Department of Mathematics
 Search | Help | Login | pdf version | printable version

Math @ Duke



Publications [#243848] of Jonathan C. Mattingly


Papers Published

  1. Mattingly, JC; Stuart, AM; Higham, DJ, Ergodicity for SDEs and approximations: locally Lipschitz vector fields and degenerate noise, Stochastic Processes and Their Applications, vol. 101 no. 2 (October, 2002), pp. 185-232, ISSN 0304-4149 [MR2003i:60103], [pdf], [doi]
    (last updated on 2018/12/18)

    The ergodic properties of SDEs, and various time discretizations for SDEs, are studied. The ergodicity of SDEs is established by using techniques from the theory of Markov chains on general state spaces. Application of these Markov chain results leads to straightforward proofs of ergodicity for a variety of SDEs, in particular for problems with degenerate noise and for problems with locally Lipschitz vector fields. The key points which need to be verified are the existence of a Lyapunov function inducing returns to a compact set, a uniformly reachable point from within that set, and some smoothness of the probability densities; the last two points imply a minorization condition. Together the minorization condition and Lyapunov structure give geometric ergodicity. Applications include the Langevin equation, the Lorenz equation with degenerate noise and gradient systems. The ergodic theorems proved are strong, yielding exponential convergence of expectations for classes of measurable functions restricted only by the condition that they grow no faster than the Lyapunov function. The same Markov chain theory is then used to study time-discrete approximations of these SDEs. It is shown that the minorization condition is robust under approximation. For globally Lipschitz vector fields this is also true of the Lyapunov condition. However in the locally Lipschitz case the Lyapunov condition fails for explicit methods such as Euler-Maruyama; it is, in general, only inherited by specially constructed implicit discretizations. Examples of such discretization based on backward Euler methods are given, and approximation of the Langevin equation studied in some detail.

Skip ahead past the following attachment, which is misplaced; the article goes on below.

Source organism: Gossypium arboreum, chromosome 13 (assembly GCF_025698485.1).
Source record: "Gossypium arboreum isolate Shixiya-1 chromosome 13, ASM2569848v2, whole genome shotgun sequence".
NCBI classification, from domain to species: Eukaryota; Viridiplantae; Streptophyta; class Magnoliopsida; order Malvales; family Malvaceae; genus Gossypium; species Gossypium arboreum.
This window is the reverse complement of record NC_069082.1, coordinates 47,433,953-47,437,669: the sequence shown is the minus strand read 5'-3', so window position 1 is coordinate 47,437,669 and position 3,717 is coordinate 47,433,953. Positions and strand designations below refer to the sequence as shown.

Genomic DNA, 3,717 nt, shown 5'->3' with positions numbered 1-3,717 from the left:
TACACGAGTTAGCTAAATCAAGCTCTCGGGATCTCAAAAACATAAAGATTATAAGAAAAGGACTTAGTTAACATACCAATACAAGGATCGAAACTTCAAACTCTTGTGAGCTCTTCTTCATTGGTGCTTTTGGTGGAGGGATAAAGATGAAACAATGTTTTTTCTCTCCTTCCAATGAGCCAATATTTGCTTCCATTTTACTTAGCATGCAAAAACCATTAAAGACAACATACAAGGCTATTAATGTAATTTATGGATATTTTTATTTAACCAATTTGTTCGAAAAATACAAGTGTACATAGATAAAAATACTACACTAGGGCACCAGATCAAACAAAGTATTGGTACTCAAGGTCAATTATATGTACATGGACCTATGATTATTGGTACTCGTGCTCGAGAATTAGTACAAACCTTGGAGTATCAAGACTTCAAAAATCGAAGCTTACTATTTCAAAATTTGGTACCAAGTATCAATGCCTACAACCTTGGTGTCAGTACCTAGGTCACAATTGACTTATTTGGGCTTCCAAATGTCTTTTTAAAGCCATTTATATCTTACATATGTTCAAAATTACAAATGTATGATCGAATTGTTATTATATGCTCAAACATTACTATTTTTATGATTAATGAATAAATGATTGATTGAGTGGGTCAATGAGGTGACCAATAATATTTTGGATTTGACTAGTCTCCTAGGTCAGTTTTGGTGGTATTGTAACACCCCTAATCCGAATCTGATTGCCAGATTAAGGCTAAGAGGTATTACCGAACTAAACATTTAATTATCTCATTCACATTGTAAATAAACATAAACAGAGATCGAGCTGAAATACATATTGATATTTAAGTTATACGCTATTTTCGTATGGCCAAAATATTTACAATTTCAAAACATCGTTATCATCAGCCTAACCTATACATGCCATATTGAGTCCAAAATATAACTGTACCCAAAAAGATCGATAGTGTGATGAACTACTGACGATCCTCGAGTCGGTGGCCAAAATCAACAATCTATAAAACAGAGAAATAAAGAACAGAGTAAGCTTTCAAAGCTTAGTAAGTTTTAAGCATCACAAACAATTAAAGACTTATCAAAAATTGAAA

ph: 919.660.2800
fax: 919.660.2821

Mathematics Department
Duke University, Box 90320
Durham, NC 27708-0320